Why Work in Healthcare? Inspiring Stories from Health Professionals
Why do you work in Healthcare?
If you’re an allied health professional, you probably know why. Bringing comfort and healing to patients’ lives is an oft-cited motivation in the health field. If you’re still studying to be a health professional, or just considering health care as a career, what does that kind of gratification feel like? It’s hard to imagine the meaningful moments that healthcare students can anticipate before starting work in their chosen field. These stories, however, will help bring that meaning into focus.
Elisa Frazer, RN | Keeping Miracles Up Her Sleeve
Having worked in health care administration for over 30 years, Elisa now works at an inpatient hospice house as a nurse case manager. There she takes care of the dying and the families that are left behind.
“As a nurse, I always fixed things; now I had to learn to fix things in a different way. I can’t make my [hospice] patients better, but I can improve their situation. I can make sure we get financial aid for a funeral if the family can’t afford it. I can arrange a wedding, which I’ve done several times. Once we had sixty people here for a catered affair, and it was actually beautiful. The bride wore her wedding gown to sleep that night. In another wedding, the groom was only in his twenties, but he had a brain tumor. His girlfriend had just given birth, and we had their wedding in the gazebo, with the six-month-old in her arms. It was so touching because the groom was able to stand up for the entire ceremony. These are like little miracles we can make happen.”
Nurses and other health workers are able to show care and compassion in situations and in aspects of care when doctors cannot. It’s important to see patient care from an empathetic perspective as much as possible, and offer care for the whole person, not just the condition or disease.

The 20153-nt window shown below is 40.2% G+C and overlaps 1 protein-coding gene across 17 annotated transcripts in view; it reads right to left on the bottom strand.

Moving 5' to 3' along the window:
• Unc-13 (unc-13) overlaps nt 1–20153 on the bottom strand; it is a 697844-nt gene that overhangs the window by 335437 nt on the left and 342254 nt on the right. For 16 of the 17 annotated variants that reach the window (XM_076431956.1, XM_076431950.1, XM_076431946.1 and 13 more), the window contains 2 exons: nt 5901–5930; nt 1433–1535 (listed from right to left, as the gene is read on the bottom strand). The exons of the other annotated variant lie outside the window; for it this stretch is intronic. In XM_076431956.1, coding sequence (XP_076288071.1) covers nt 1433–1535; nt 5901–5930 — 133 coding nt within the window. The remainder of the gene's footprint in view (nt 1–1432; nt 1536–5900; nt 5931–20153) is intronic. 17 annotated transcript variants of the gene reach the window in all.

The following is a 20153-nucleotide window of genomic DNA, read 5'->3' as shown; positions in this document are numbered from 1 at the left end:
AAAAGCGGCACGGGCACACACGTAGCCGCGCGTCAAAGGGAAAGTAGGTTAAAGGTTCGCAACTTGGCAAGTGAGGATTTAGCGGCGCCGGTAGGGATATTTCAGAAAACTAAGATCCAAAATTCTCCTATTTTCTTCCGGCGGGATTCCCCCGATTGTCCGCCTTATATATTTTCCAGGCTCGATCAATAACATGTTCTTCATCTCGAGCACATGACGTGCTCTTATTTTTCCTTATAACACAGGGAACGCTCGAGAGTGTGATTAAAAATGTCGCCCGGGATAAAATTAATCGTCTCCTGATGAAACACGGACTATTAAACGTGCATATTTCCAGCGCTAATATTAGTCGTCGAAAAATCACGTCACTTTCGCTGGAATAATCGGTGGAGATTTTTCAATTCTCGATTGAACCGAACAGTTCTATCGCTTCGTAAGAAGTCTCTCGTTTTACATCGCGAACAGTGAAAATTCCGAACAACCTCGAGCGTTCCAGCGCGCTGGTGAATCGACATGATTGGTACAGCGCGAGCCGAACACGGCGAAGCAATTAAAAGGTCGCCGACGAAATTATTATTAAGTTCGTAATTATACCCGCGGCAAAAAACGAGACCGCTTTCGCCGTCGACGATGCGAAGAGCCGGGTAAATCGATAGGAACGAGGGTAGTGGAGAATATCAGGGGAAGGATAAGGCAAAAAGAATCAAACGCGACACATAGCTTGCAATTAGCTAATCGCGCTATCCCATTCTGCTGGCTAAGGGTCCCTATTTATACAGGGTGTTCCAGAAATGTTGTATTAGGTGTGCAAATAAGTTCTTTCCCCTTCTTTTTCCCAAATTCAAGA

Robert Rodriguez, X-Ray Technician | He’s Seen It All
Given a description of symptoms that is sometimes as simple as, they’re feeling pain, somewhere, Robert Rodriguez has seen a variety of people and situations at the Union Square branch of Beth Israel Medical Center.
“Among the more shocking cases have been ‘the usual bullets or forks in their stomach,’ according to Rodriguez, 59.
‘Usual stuff,’ he says. ‘After a while, it becomes mundane. Because your job as a radiographer here, especially with the volume [of patients], you just try to get them in and out. You leave the reading or the amazement to some other people.
‘You must have heard stories about [people with] glasses in their rectums, wine glasses, things like that,’ he adds.
Rodriguez feels grateful he is able to help people as a result of his work. […]
‘They come here scared or angry,’ he says. ‘And I’m here to help them out, give their doctors some information to see how they can be helped.'”
Working in healthcare, you’ll be sure to find all types of people with all types of problems. It will be your job to meet them where their needs are and deliver the best service possible, no matter what. Are you up for the challenge?
There are any number of great stories that health professionals tell, but for every great story where health professionals do big, amazing things, there are at least one hundred smaller stories, smaller instances where healthcare workers touch the lives of their patients in any number of ways.
Darlene, Ultrasound Tech | Giving Out the Good News
On the Facebook page Ultrasound Technologists, Darlene writes of her experience revealing information about a family’s pregnancy status in her exam room:
Cindy Westrick, Phlebotomist | Skillful with a Sense of Humor
Cindy writes of her early days as a medical professional:
“When I started out I was fairly young, 23, and looked even younger than my age.
One day, after a crazy-busy morning, a cranky elderly woman came in and began questioning my abilities as soon as she sat down. ‘Well young lady, you sure don’t look old enough to be drawing my blood. Are you sure you’re qualified to do this?’ I smiled and prepped her arm. As soon as I was ready to poke her with the needle, I smiled again and couldn’t resist saying, ‘I’m actually a high school student. I’m on my externship.This is my first time on an actual real person; we only practiced on oranges in training.’ The woman was speechless! I knew I was good at what I did, and I did an excellent job on her. She was flabbergasted when I finished like a pro!”
Source: AOL jobs
No matter where you fall in the very large world of health, and no matter how high you climb the career ladder, you’re sure to be in the business of changing people’s lives. No impact is small or insignificant when it comes to other people’s lives and families.